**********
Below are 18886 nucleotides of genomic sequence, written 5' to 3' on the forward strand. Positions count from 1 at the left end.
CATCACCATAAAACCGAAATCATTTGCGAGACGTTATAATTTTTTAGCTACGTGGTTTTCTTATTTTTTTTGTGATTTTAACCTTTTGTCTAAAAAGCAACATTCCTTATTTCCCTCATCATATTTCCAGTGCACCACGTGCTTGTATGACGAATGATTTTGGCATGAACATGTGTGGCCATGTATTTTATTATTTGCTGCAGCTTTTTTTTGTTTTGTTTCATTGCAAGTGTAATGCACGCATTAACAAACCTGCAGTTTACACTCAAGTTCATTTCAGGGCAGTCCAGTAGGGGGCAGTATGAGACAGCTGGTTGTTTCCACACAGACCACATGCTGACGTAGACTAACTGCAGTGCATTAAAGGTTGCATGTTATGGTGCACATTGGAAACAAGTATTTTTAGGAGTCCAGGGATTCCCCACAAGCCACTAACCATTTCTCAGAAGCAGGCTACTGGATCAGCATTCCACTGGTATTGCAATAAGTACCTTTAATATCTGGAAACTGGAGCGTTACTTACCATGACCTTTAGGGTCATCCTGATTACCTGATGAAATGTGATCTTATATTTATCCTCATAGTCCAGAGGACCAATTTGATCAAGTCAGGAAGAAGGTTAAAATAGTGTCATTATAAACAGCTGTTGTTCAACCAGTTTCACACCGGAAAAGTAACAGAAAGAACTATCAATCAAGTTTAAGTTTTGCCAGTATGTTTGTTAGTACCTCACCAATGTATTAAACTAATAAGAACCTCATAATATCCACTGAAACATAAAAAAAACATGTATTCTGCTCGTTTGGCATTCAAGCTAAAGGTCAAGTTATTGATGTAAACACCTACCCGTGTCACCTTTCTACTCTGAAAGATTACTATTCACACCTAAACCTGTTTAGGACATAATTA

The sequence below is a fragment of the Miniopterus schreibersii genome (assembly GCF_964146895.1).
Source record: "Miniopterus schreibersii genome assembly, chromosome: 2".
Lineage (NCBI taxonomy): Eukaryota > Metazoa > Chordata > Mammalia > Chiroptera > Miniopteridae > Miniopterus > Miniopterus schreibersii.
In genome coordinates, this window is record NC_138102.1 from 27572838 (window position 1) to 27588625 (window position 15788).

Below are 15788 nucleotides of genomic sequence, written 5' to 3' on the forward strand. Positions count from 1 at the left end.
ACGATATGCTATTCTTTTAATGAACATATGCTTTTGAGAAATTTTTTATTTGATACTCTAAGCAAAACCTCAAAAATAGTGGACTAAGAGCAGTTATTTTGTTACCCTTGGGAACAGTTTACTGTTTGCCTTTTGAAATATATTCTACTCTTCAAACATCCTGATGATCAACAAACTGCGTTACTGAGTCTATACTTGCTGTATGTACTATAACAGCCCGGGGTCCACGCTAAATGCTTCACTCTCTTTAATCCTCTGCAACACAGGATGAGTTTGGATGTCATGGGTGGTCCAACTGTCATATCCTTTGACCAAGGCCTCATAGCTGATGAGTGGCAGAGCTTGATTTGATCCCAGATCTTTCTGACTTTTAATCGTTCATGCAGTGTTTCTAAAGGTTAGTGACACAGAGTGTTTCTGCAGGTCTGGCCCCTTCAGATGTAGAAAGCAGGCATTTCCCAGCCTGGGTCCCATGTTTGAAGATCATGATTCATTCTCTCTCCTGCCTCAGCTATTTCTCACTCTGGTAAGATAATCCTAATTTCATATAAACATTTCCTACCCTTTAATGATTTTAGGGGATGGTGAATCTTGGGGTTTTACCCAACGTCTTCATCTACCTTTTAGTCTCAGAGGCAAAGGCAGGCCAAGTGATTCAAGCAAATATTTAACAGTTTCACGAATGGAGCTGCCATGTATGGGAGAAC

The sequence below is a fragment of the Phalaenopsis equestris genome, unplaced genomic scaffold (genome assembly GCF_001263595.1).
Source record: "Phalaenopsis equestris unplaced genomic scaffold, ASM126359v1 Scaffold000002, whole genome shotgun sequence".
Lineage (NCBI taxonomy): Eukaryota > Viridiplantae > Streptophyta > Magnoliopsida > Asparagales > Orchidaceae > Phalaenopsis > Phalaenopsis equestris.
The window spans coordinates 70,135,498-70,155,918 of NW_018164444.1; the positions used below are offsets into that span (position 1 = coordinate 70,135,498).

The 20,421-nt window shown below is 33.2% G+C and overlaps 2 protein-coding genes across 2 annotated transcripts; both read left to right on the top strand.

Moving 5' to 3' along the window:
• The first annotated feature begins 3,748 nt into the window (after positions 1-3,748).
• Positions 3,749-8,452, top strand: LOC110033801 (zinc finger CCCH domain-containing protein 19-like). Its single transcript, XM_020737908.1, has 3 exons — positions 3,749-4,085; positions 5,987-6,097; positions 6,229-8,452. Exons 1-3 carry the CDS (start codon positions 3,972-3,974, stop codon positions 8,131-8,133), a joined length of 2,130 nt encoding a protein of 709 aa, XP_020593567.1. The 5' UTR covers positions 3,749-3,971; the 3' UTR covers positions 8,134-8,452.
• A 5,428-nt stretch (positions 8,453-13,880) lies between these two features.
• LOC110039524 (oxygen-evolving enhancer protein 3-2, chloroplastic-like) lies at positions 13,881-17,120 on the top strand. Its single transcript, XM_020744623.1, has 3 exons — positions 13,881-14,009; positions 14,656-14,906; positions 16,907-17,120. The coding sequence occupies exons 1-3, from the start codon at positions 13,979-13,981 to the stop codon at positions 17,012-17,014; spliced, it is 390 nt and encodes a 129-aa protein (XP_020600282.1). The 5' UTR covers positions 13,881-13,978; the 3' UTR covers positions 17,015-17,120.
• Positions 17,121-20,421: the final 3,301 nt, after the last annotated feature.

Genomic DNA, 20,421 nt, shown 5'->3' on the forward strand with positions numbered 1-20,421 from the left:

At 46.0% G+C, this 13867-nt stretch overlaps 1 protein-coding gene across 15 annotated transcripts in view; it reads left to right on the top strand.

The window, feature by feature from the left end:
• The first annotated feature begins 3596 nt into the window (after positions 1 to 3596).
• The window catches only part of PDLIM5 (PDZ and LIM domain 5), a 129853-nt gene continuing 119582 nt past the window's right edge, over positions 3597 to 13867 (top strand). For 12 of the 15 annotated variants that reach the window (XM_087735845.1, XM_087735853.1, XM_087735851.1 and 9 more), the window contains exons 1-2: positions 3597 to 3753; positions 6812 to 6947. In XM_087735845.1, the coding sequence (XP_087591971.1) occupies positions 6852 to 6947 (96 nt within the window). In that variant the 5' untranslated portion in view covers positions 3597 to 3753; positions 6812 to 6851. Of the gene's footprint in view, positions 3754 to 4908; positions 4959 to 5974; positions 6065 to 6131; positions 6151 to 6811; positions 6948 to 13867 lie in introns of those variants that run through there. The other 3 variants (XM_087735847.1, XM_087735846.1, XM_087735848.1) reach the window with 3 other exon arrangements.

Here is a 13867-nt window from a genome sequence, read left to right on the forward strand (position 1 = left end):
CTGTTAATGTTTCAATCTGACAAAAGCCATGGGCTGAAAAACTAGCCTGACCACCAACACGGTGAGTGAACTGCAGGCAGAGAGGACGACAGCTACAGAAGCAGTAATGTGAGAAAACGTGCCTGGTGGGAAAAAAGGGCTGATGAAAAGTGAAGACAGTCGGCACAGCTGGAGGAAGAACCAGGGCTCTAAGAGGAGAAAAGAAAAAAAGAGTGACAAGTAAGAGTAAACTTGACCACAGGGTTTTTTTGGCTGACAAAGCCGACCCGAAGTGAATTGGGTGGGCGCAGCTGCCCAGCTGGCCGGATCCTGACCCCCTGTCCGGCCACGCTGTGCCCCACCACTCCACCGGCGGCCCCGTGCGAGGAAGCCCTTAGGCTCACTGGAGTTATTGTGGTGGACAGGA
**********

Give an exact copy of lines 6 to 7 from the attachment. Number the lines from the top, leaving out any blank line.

In genome coordinates, this window is record NC_138102.1 from 27572838 (window position 1) to 27588625 (window position 15788).

Below are 15788 nucleotides of genomic sequence, written 5' to 3' on the forward strand. Positions count from 1 at the left end.